This is typically for people who are unable to have their own children and who want to have a newborn baby. The birth mom will likely interview many perspective parents and choose the one they think is best for their unborn baby. There are many many parents who want to adopt newborn babies, so there is a long waiting list. Because of this, these newborn babies are always adopted and never end up in foster care. You would work with a lawyer as well as the birth mom to decide the details of how you want to go about the adoption. If you have seen the movie [name_f]Juno[/name_f], this is the plot line.

1 Like

ok great thanks!! I have 2 newborns myself… so maybe not the best option :rofl: But again thanks for all this info.
What form of adoption would you recommend for sibling sets?

1 Like

and also another question sorry, if you adopt through foster care, how long do you have to wait to adopt them?

For sibling sets I would recommend domestic adoption (kids in foster care) or international adoption :slight_smile:

They are both very in need of parents looking for sibling sets!

Domestic adoption (“fostering to adopt”) is a really great way to adopt, I just wanted to emphasize that there are times that it does not work out and you need to be prepared for that. You should watch the movie Instant Family! It is very good representation!

International adoption currently (I believe) is open in [name_f]China[/name_f], Taiwan, [name_f]Colombia[/name_f], Haiti, and possibly [name_u]South[/name_u] Korea

1 Like

It varies case to case. On average it is 4-12 months :slight_smile: However a family friend of mine just adopted 2 adorable kids (ages 5 and 3 now) who they fostered for 2 years before being able to adopt. It depends on the child’s individual situation with whether their birth family is still around, in jail, etc

1 Like

yes instant family is such a great movie!! I can’t tell you how many times i’ve watched it :sweat_smile:
And this sounds like a great option for us so far, thank you!!!

1 Like

ok, thank you so much for this.:slight_smile:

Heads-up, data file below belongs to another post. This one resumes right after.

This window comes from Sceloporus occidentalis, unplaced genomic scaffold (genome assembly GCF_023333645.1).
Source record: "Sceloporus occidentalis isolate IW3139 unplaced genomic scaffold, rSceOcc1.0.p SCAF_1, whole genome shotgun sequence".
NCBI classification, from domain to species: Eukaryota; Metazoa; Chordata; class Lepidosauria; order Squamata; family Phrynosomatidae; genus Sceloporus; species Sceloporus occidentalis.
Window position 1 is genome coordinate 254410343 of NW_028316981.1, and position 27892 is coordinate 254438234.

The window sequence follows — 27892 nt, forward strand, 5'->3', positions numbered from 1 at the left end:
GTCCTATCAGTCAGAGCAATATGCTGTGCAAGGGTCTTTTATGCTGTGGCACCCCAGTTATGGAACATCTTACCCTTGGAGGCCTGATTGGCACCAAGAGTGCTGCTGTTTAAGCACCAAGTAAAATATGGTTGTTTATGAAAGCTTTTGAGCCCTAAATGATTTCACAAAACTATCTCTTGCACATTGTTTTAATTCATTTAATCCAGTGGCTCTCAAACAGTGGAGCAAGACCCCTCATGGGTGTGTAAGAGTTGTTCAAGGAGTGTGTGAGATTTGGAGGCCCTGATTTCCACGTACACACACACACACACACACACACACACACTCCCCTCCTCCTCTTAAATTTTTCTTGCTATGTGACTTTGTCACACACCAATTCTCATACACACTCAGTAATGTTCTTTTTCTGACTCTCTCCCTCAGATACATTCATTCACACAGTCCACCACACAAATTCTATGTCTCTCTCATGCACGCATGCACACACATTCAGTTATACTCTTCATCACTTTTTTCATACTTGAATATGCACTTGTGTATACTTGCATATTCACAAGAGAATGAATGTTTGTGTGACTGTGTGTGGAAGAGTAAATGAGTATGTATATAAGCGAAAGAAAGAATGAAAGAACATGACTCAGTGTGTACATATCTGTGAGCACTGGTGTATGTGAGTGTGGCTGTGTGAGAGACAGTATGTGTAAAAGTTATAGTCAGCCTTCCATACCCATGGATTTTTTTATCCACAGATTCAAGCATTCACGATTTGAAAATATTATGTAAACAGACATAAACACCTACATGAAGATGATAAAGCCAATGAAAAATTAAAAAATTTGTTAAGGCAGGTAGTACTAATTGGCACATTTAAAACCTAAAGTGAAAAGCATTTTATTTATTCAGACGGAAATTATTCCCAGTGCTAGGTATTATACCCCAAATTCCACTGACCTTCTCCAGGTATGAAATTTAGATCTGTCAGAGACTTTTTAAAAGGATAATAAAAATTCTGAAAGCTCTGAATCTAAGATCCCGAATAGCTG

1 Like

if you don’t mind another question, how long does it take to get your fosters license and what are the steps to take to get it?

That’s one I’m not sure about actually. You can probably look that up!

1 Like

thats ok!! thank you so much for answering all my questions!
So far me and hubs like the idea of fostering to adopt in the US :slight_smile:

1 Like

Fostering to adopt is really amazing! The kids in foster care really need families and it’s a very amazing thing to do

1 Like

thank you :pray::hugs:
Well then, we will do some research and most likely start to get our fosters license!
We’re hopeing to get it this summer and foster some kids this [name_u]Winter[/name_u] (and then hopefully adopt!!!)

2 Likes

I am happily adopted, as is my much (as in decades, much) younger little sibling. Both of us had “closed” adoptions with zero contact with our biological parents. [name_f]My[/name_f] sister was a foster system adoption, my cousin was an international adoption, and I was neither kind. I am not anti-open adoption, and I have no ill will towards my bio parents, but I personally prefer having had a closed adoption situation. International, foster, other doesn’t seem to make a difference once the process is done; I think there’s no one “right” answer there and all are fantastic things to do. I actually don’t know anyone in my offline life (I’m in the US) who has had an open adoption, though I do know that they happen. [name_f]My[/name_f] sister and I were both adopted as infants, and my parents did rename us. I renamed myself again as an adult. [name_f]My[/name_f] parents also had two biological children and never treated us any different. Ultimately I wouldn’t change my circumstances in that regard for the world. It’s true that adoption is time consuming and expensive, but if it’s right for your family, it’s 100% worth it.

2 Likes